Eight. The quiz takes the form of eight genres with thirty questions in each. Each player attains a score for each genre and adds up their highest seven genre scores to work out their total score. The genre that the player does the worst in is then dropped from their score, meaning that the player who particularly dislikes sport will not be penalised if they score significantly lower in that genre.
The eight genres are culture, entertainment, history, lifestyle, media, science, sport & games and world.
|The inaugural World Quizzing Championship was held in 2003 at the sole venue of Villa Park in Birmingham, England. Which player of Norwegian and Filipino descent became the first ever winner?||World Quizzing Championship
Olav Bjortomt. There were only 45 participants at the first ever World Quizzing Championship. The event has since expanded to feature numerous venues around the world. Over one thousand participants competed in 2010 from countries including Armenia and Singapore.
|Hobbies Other: A fun goop called Oobleck was created because of a book called "Bartholomew and the Oobleck". It is a unique substance with only two ingredients; one is water, and the other is a baking ingredient. Which ingredient, mixed with water, creates Oobleck?||A Non-Food Hobbies Quiz
Cornstarch. Oobleck is made by mixing equal parts cornstarch and water. You can also add color to it (the original Oobleck was green) by adding food coloring to the water before you mix the water and cornstarch together. Oobleck is unique because if you punch it hard, it acts as a solid. However, if you slowly poke it with your finger, it acts as a liquid. Similarly, if you have it in your hands, constantly moving, it will stay in a ball shape, but as soon as you relax and let the ball of Oobleck to stop moving, it will become liquid and ooze through your fingers.
"Bartholomew and the Oobleck" is a book by Dr. Seuss.
It can be very entertaining for young children to play with Oobleck. Try reading "Bartholomew and the Oobleck" to them, and then dress as a scientist and create Oobleck for them to play with (recommended outside if you don't like a mess). I guarantee your young children will have a blast playing with this solid liquid.
|Photography: Some people take pictures of food for a living. To make some of the foods appear more appetizing, however, they do not always use that actual food. What can be used instead of ice cream so it does not melt as fast?||A Non-Food Hobbies Quiz
Frosting. A very thick frosting can be created using shortening, corn syrup, and powdered sugar. Color is also added depending on the ice cream flavor being depicted. This does not melt under the hot studio lamps, so it can be used much longer than the actual ice cream for a photo shoot.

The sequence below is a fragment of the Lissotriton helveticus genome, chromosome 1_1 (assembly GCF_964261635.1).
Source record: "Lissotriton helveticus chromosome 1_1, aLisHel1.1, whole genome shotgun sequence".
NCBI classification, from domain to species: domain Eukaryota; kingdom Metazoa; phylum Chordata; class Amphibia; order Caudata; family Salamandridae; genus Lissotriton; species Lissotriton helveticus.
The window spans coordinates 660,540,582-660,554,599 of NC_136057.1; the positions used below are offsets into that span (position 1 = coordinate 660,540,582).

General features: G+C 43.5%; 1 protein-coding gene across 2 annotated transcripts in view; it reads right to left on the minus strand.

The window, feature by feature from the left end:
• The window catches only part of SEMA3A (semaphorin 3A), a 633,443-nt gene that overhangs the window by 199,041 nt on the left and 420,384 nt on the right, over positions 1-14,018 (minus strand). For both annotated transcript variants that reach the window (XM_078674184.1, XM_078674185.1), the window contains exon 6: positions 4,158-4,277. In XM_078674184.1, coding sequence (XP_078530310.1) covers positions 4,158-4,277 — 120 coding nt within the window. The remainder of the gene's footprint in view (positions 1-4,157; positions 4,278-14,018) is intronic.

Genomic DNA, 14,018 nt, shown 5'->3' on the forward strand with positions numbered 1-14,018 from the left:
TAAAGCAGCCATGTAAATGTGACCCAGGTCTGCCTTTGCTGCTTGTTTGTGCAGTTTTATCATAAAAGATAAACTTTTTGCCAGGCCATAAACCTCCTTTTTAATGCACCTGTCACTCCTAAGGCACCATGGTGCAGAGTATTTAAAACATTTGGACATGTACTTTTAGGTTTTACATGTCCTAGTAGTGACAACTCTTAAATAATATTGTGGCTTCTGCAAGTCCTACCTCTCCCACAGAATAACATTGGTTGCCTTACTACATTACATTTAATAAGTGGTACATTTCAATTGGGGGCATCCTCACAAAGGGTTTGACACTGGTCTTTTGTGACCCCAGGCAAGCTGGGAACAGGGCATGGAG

Many interesting techniques are also used for many other food products. For instance, extra water is often added to drinks to make them sparkle and look more appealing. Furthermore, the ice you see in drinks such as Coca-Cola is hardly ever actually ice; but instead is just plastic cubes that resemble ice. Also, water can be sprayed onto a glass to make it look like it is ice cold. Salad can appear fresh by being sprayed with cold water before arranging a few lettuce leaves on an upside-down bowl placed in a larger bowl, and dressing is sometimes just herbs and spices sprinkled on the lettuce. There are many other ways people avoid "food spoiling" to create gorgeous, more appetizing food works of art. The following link describes a few of those techniques:
|Board Games: Gramma Nutt is one of the most famous Candyland characters. On the original Candyland game, what does she make?||A Non-Food Hobbies Quiz
Peanut Brittle. Gramma Nutt is one of the many characters on the 1949 Milton Bradley board game, Candyland. Gramma Nutt owned the peanut brittle space. There were also peppermint candy canes, chocolate chip cookies, gumdrops, cupcakes, and lollipops.
|Crafts: Sometimes, kids make paper dolls. Others make yarn dolls. Still others choose to make dolls out of what material?||A Non-Food Hobbies Quiz
Corn husks. Corn husk dolls were once very popular, and still are somewhat common among some cultures. They were first made by Native Americans. The dolls were made by wetting the corn husks, thus making them soft. Then the corn husks would be shaped and tied to form a doll-like shape. Faces could be added, and so could yarn for hair or even clothing. They are very simple dolls, but not too difficult to make.